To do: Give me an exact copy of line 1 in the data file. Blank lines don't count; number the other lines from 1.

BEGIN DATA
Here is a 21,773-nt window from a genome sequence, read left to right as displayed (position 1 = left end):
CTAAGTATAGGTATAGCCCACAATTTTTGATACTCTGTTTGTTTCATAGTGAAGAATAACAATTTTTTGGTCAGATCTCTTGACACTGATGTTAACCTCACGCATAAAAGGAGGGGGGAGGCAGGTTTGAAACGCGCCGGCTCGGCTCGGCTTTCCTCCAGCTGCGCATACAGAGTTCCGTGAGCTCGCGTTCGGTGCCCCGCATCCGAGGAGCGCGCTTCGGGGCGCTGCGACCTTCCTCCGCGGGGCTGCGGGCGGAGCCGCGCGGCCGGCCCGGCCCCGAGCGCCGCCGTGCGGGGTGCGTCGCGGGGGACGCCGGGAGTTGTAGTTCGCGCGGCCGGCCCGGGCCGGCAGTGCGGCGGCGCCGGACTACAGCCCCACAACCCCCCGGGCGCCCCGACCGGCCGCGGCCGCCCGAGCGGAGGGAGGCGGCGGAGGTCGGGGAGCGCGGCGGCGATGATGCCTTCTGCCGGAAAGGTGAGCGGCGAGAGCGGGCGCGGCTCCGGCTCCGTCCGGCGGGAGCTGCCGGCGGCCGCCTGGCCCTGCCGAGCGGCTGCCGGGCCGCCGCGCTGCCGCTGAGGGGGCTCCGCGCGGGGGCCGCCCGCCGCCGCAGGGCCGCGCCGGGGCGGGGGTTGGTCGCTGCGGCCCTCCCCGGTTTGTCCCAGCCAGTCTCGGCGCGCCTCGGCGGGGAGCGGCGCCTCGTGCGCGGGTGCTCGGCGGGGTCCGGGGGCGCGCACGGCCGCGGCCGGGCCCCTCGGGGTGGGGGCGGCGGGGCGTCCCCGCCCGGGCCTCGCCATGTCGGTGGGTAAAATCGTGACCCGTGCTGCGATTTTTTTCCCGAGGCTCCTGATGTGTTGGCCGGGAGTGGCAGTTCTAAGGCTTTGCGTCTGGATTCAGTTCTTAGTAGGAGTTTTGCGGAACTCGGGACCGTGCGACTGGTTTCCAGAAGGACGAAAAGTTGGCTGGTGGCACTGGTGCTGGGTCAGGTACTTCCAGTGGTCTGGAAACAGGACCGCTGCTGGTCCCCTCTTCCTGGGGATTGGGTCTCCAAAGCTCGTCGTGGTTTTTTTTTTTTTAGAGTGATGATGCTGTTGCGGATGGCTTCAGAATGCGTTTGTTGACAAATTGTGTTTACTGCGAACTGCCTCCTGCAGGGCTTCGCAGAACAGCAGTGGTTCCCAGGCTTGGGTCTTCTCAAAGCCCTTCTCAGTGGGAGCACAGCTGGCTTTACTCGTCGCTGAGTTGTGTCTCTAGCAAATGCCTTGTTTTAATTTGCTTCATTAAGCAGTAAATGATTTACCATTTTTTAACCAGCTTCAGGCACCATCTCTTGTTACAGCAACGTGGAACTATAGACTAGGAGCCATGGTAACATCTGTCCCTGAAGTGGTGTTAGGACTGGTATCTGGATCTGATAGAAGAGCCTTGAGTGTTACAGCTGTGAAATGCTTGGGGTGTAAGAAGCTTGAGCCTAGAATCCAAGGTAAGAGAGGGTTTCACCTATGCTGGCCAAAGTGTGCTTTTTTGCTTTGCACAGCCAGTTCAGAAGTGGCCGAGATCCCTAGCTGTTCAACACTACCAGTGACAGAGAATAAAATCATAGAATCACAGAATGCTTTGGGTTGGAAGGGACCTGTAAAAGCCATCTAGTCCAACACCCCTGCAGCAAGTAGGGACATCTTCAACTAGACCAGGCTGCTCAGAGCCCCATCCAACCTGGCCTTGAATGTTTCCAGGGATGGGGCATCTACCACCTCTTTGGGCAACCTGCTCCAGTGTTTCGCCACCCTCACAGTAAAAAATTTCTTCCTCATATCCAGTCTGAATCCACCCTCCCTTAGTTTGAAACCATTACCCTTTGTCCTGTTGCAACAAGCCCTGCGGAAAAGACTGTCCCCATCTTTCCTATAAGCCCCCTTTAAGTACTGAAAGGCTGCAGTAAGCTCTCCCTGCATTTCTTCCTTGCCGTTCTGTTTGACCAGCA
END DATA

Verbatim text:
Here is a 21,773-nt window from a genome sequence, read left to right as displayed (position 1 = left end):